A line of storms fired to my west with more discrete activity further south. I stayed put for a bit to wait and see which storms would be dominant. The southern cells failed to get going, while the southern end of the line to my west went supercellular and tornado warned. I moved in for the intercept, having the perfect southwest highway to take me there. Coming in front the northeast, I emerged from some rain just south of Hampton to see a nice wall cloud a few miles to my southwest:

The storm was heading to me, and I had a nice backlit view of the wall cloud so I stayed and let it approach. There was quite a bit of motion under the base:
Although I couldn't confirm it at the time, I checked the timestamp on this photo against photos from other chasers that were closer. This was a tornado. You can see a point funnel amongst the other scraggly points on the bottom of the wall cloud. Below and just to the right of that point is a debris cloud, which you can make out as a dark smudge, darker than the nearby rain bands. Debris cloud and funnel, I had a legitimate tornado:
The wall cloud quickly became rain wrapped and I lost my view, so I continued southwest to get closer and get my view back. I core punched the storm from the north, and emerged west of Randolph, MN to see a snaky looking tube descending. It formed rapidly and I quickly realized I had a developing tornado in front of me. I was trying to drive, work my still camera, and video camera in the dome on the roof of the van at the same time, so my shots turned out rather bad, especially with the rain catching the camera's autofocus.
Another shot through the windshield as I drive towards the tornado:

A close up for the tornado:

Although the trees obscure my view of the ground directly underneath the funnel, you can see a whip like tail extending past the trees. Given the proximity of the funnel to the ground, I could be fairly certain that this was in fact a tornado. I blasted south down the road to get closer to the tornado and out of the rain, knowing that I was fairly safe since the tornado was already east of me and moving away.

Past the trees in the previous shot, I was able to pull off the road and get a couple stills through the window as the tornado roped out. The funnel looked almost like a lion's tail here, stocky at the top and tapering with a tuft at the end.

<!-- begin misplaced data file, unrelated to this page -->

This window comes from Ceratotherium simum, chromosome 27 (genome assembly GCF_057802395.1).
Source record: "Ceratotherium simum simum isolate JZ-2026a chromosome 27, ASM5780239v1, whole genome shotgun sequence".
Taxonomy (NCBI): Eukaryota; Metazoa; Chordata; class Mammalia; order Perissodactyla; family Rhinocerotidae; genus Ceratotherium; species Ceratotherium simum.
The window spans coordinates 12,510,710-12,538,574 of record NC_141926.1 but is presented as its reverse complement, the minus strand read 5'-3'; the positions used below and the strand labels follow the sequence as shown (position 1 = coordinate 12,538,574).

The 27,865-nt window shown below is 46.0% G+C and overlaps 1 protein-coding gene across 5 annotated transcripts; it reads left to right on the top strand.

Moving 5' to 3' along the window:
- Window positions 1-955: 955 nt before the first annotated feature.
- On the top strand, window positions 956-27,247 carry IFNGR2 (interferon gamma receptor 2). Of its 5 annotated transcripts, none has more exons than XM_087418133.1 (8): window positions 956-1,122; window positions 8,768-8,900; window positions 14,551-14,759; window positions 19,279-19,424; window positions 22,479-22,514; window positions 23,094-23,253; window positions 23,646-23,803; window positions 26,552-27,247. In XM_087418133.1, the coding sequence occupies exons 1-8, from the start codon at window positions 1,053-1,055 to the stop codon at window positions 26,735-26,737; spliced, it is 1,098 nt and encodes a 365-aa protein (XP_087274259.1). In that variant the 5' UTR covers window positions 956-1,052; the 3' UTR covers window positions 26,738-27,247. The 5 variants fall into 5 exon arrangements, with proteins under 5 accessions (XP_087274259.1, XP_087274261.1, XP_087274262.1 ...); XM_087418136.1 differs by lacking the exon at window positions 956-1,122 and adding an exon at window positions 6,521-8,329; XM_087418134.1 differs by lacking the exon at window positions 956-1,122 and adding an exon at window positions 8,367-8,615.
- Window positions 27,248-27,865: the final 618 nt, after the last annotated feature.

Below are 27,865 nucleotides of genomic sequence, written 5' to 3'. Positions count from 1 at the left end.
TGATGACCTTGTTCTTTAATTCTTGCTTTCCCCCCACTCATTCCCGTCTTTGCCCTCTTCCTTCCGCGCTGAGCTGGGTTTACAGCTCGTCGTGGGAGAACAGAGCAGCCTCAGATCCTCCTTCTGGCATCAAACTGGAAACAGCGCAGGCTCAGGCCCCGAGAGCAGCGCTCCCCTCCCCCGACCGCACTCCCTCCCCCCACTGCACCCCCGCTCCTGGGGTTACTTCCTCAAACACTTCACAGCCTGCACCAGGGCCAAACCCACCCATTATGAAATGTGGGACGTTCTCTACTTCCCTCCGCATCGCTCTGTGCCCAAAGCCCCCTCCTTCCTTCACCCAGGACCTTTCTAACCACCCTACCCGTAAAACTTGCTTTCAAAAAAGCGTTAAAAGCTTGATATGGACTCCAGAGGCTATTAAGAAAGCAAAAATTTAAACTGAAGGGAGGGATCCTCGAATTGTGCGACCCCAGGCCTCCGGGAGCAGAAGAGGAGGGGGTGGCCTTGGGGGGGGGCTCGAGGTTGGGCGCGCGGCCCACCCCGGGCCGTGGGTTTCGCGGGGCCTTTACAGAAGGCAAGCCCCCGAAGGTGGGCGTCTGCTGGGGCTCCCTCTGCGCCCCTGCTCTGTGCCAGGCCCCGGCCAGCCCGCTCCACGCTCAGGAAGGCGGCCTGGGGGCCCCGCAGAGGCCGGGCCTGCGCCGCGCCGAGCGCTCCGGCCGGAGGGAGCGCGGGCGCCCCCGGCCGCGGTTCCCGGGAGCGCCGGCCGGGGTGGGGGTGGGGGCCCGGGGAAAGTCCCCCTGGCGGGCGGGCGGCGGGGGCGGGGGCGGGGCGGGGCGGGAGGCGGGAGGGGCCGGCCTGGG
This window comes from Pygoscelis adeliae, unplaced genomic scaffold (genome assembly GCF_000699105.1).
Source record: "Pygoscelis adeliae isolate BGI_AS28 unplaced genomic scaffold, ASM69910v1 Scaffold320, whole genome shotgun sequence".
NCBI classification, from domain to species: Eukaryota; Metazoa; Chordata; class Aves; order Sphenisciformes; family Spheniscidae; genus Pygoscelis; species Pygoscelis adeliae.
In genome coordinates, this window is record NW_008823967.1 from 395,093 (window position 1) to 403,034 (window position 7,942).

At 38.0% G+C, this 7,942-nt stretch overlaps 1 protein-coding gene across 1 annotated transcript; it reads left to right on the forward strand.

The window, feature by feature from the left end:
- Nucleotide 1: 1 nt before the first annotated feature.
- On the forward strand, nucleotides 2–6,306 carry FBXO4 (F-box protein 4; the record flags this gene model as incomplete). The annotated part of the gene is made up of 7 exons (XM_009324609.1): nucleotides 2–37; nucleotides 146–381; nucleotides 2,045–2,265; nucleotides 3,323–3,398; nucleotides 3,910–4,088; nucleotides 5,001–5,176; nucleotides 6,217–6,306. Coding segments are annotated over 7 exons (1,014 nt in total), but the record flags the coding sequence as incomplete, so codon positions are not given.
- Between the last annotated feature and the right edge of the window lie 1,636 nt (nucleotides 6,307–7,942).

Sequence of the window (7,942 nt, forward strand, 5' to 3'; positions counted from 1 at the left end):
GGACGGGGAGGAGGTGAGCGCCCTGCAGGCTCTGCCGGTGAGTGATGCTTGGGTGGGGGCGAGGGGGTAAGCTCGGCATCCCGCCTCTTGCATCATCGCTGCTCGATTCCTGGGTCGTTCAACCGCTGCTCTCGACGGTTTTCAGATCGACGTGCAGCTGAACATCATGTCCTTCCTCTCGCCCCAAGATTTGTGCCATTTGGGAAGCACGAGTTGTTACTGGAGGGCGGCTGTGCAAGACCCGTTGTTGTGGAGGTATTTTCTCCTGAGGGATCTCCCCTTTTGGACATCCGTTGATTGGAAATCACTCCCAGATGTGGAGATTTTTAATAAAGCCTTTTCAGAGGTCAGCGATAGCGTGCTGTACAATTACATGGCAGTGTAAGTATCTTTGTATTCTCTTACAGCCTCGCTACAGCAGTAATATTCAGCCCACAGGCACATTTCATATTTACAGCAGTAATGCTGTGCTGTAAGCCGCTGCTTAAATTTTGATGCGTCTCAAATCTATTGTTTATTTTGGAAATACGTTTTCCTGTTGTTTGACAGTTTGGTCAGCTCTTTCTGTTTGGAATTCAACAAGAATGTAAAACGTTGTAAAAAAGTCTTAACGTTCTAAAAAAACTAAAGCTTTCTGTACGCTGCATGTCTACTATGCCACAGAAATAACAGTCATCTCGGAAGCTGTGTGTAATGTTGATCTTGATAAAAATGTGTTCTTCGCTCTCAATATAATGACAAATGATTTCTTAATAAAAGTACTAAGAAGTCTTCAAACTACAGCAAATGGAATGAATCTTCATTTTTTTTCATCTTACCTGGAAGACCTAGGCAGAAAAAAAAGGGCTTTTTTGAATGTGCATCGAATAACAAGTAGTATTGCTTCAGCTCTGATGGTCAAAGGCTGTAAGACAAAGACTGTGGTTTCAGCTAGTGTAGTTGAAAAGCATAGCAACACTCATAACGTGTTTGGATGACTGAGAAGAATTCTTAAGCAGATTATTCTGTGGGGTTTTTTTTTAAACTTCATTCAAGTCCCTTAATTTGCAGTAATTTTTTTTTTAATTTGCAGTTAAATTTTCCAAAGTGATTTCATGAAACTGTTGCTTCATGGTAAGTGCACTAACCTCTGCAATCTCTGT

Looking east south east as the tornado continues to dissipate with varying thickness in the condensation funnel:

I stopped to report the tornado on Spotter Network as a "snaky, tube" and having lasted just a few minutes. When the tornado had vanished I raced down some gravel roads trying to keep up with the storm and a visual on the updraft base. Along the way I encountered some tree damage, the likely damage path from where the tornado had passed. The storm became completely rain wrapped and embedded within a linear line minutes after the tornado roped out, however.

I headed south to try and get on Tail-End-Charlie at the bottom of the line, but it looked quite linear and was heading across the MS into western Wisconsin. I looped around on 90 a few times chasing other newly developing storms, but none of them could stay organized for long. I called it a chase by evening and started heading east to the cabin in Wisconsin to spend the night, before returning home the following day.


Although I could have gotten better stills and video of the tornadoes, I got the needle in the haystack catch of the day. There were other tornadoes reported on this day, but not many, and the ones I saw were the only ones I of which I saw any photos. It was an exciting chase that almost didn't happen after I thought the van was out of commission (the power steering issues turned out to be nothing). These were also my first July tornadoes. Despite having setup a phone interview with the Weather Channel, and then not more than an hour later, streaming a tornado live on the internet through ChaserTV, the phone interview never happened, nor did they use my stream.



Lessons Learned: 

  • Make sure your camera isn't focused on the rain drops on the windshield.
  • Make sure the video camera in the dome is running before intercepting.